I will be making several short overnight hikes and a few longer hikes over the next 4 months. I will be testing in the southeastern US with trips into the local mountains of Tennessee, Georgia, and North Carolina as I try to get some relief from the heat by seeking altitude and cooler weather. However, most testing would be done in Northeast Alabama. Elevations will generally be less than 4000 ft (1219 m).
This concludes my Initial Report. Please check back in approximately 2 months for my Field Report to see how the fry pan is doing.
Aug 27, 2006
I'll take mine well done....
what happens to the fry pan when you burn a pancake
looks (and taste) much better with heat turned down low
Testing Locations and Conditions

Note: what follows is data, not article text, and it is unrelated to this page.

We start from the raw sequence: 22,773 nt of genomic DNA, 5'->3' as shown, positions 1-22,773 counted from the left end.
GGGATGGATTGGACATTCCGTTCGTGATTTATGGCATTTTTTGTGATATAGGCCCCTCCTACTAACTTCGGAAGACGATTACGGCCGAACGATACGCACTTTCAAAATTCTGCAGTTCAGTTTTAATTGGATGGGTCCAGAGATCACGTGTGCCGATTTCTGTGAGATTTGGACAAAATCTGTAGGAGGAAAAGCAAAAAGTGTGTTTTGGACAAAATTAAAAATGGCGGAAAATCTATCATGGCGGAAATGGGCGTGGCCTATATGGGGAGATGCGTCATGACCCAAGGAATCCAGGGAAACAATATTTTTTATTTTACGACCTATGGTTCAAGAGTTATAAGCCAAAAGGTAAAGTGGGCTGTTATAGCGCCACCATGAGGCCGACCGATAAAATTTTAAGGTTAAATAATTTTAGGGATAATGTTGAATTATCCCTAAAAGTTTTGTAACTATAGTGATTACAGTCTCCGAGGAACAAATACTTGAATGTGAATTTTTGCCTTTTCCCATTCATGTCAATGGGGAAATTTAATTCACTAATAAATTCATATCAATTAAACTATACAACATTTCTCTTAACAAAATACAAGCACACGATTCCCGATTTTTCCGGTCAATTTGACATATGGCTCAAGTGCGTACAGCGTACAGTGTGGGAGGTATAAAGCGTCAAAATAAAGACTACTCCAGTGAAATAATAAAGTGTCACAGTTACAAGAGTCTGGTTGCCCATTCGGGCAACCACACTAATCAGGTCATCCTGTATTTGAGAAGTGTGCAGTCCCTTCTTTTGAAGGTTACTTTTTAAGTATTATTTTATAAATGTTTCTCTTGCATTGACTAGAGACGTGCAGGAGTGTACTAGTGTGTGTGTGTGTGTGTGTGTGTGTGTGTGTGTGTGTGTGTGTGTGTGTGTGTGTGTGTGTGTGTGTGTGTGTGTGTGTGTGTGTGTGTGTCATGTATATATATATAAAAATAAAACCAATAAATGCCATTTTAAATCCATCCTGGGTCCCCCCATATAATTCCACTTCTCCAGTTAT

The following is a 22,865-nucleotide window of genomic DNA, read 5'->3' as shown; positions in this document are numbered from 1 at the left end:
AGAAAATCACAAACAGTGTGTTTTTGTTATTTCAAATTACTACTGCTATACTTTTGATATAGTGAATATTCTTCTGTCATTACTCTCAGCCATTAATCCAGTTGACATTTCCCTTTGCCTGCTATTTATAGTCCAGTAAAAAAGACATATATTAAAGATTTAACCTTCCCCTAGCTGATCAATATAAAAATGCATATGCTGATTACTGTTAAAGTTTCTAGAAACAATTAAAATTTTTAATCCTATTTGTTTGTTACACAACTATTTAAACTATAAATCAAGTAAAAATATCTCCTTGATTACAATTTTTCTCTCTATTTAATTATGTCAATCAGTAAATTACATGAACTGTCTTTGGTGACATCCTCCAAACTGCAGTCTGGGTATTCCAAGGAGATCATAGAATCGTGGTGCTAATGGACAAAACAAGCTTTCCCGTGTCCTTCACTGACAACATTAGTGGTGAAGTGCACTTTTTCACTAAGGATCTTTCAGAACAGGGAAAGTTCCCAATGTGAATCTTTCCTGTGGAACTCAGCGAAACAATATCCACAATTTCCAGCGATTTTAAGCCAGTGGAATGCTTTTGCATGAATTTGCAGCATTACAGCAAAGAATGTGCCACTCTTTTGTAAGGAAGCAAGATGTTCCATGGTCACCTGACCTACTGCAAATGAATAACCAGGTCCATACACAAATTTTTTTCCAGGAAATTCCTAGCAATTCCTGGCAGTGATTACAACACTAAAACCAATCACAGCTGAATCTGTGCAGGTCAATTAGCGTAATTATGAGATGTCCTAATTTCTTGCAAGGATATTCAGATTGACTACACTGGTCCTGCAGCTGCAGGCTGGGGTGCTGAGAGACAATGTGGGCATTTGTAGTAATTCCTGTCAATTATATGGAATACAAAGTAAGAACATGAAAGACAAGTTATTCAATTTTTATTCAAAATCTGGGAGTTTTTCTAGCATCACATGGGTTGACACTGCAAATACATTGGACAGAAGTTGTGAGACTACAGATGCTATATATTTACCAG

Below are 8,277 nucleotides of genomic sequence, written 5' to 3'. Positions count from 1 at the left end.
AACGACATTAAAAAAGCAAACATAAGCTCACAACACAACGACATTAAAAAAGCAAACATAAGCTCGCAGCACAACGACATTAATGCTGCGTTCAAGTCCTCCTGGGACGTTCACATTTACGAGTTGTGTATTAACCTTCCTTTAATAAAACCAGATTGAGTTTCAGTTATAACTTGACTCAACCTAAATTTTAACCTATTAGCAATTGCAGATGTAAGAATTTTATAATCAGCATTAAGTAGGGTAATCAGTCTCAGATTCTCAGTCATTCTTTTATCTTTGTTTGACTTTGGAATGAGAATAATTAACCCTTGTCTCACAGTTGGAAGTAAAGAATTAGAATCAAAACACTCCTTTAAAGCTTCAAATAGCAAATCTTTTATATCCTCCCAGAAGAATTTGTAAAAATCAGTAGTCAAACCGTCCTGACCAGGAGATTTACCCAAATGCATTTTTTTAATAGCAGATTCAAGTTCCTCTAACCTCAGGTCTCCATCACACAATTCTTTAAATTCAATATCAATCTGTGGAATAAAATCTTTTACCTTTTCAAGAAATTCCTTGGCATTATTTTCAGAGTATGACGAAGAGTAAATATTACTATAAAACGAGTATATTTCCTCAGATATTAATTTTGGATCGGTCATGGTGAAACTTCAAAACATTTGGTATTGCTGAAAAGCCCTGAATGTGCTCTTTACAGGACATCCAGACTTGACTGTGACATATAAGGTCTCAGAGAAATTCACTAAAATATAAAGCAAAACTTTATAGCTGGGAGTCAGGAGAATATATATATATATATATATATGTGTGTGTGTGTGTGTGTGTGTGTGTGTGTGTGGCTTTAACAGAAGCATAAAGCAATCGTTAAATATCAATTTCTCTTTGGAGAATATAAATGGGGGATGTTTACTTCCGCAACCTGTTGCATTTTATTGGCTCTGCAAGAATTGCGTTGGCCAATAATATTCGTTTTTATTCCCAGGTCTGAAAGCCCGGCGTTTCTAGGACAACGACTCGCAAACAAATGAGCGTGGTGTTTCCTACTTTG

I used the Jetboil Fry Pan on a three day 27 mile (43 km) backpacking trip in the Cohutta Wilderness in Georgia in early July. On this hike the elevation was around 800 ft (244 m) at the river and we topped several ridges, the highest at around 2600 ft (792 m). The high on all three days was around 85 F (29 C). The overnight low temperatures were 66 F (19 C) and 61 F (16 C). It rained on the second night.
Field Test Results
I am ecstatic with the performance of the fry pan so far. Actually, I haven't been able to use it much due to the extreme hot weather lately, but it worked great on my Cohutta Wilderness hike. I used it on two different occasions, once for cooking pancakes for breakfast and the other time cooking hashbrowns for supper. Picking out what foods too take on this trip was a challenge as I usually just pick things I can cook with boiling water. Most of the time, this would be oatmeal for breakfast and some kind of dried soup or noodles for supper. I decided to start with something easy for my first trip and also skipped the bacon and eggs for breakfast due to the heat of summer.